Partitioning is a concept that is generally picked up by kids at a very young age. We encourage parents to make their kids learn the idea behind partitioning so that they are able to work with numbers easily and specifically. So, when faced with the eventual question, what does partition mean in maths, the simple answer is that partitioning basically means splitting a number into smaller parts, which makes it easier to work with. Let us understand why partitioning is important in maths and look into some examples related to the concept.
Importance of Partitioning in Maths
Partitioning plays a significant role in mathematics because it helps us break a problem or number into smaller parts that are easier to deal with. This is the simpler explanation of the idea. Now, if we are faced with a problem where the entire operation is too large to handle at one go, we resort to partitioning to dismantle the larger piece into smaller pieces to address them individually and then arrive at a final conclusion.
Children should be introduced to this concept of partitioning so that they are not afraid to deal with larger numbers or larger problems and can easily break them down as and when needed. It is also very important to understand that partitioning a number of problems is not always restricted to one single way, it can be done in multiple ways. It is the duty of parents and teachers to make children understand and be aware of these ways so that they can easily switch between the different approaches when need be.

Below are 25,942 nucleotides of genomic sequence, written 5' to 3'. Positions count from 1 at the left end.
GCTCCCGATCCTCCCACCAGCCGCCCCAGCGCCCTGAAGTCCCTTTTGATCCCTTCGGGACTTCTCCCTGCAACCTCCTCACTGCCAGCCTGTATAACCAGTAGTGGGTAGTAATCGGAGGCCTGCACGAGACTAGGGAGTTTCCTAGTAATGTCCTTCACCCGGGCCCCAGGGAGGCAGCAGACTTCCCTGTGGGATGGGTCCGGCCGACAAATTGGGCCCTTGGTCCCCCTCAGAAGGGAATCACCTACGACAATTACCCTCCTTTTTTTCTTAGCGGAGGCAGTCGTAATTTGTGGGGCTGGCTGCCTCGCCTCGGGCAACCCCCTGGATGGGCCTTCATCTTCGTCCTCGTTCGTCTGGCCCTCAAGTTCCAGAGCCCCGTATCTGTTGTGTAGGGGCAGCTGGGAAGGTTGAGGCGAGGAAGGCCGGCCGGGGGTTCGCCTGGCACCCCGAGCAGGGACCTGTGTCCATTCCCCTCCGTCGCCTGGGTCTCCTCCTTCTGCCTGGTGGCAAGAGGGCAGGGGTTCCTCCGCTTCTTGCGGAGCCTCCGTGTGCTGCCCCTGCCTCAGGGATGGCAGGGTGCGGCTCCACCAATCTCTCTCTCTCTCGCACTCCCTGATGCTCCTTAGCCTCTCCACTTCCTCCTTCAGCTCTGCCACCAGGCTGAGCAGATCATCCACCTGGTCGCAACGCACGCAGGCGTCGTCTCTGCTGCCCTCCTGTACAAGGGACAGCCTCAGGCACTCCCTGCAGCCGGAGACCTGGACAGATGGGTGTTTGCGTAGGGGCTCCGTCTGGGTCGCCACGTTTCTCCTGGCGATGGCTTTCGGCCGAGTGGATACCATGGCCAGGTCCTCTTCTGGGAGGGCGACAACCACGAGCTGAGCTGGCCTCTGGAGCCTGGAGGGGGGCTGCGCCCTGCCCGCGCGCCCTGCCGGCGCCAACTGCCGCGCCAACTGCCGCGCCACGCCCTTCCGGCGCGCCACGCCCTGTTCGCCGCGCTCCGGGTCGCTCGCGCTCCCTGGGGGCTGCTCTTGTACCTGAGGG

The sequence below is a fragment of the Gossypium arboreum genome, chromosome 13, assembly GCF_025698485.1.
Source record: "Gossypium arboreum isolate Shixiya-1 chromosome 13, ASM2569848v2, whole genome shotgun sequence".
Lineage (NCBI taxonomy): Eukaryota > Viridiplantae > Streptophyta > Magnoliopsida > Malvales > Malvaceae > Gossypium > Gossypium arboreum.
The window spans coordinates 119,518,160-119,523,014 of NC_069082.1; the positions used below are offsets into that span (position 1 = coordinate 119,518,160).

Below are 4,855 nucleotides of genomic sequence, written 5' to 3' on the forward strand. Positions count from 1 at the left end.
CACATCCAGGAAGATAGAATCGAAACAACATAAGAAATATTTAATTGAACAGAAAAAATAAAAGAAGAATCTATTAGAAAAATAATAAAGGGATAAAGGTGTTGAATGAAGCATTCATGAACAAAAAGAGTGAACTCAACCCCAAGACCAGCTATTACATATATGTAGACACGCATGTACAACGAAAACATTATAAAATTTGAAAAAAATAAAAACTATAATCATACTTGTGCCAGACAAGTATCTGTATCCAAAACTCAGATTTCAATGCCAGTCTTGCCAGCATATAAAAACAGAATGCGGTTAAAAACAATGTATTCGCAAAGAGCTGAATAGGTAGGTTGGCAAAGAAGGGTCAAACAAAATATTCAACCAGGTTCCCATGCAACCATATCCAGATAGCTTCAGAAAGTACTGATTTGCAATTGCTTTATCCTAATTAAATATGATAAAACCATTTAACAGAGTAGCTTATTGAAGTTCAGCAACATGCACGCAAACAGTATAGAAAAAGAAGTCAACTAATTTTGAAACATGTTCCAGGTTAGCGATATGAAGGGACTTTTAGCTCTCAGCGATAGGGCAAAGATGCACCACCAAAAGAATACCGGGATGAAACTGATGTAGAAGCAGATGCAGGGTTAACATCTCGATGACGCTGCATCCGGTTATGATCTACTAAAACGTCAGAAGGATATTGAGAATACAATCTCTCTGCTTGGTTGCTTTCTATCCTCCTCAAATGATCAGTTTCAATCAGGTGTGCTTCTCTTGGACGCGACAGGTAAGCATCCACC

A simple method of partitioning is to break down a number into numbers that can be added to arrive at the given number. The image below shows an appropriate application of such a method to break the numbers down.
Examples of Partitioning in Maths
Let us consider the following examples to better understand the ways in which a number can be partitioned:
Let us try to break the number 56 down into two parts each time.
56 = 50 + 6
56 = 40 + 16
56 = 30 + 26
56 = 20 + 36
56 = 10 + 46
56 = 6 + 50
There are many other ways to break the number 56 down into smaller parts.
Let us try to break the same number, 56, down into three parts every time.
56 = 40 + 10 + 6
56 = 30 + 20 + 6
56 = 20 + 30 + 6
56 = 10 + 40 + 6
56 = 6 + 10 + 40
In this way, 56 can be broken down into smaller numbers of 4, 5, 6 portions, and so on.
The concept of partitioning goes beyond the simple method of breaking a number down into addends. However, for kids to reap the benefits of partitioning in maths, the method given in this article should suffice and they should be able to solve problems in exams using the lesson learnt under this topic. Parents are advised to make their kids better internalise this concept by giving them real-world problems to solve, like asking them to divide a few fruits among their friends or siblings, and so on.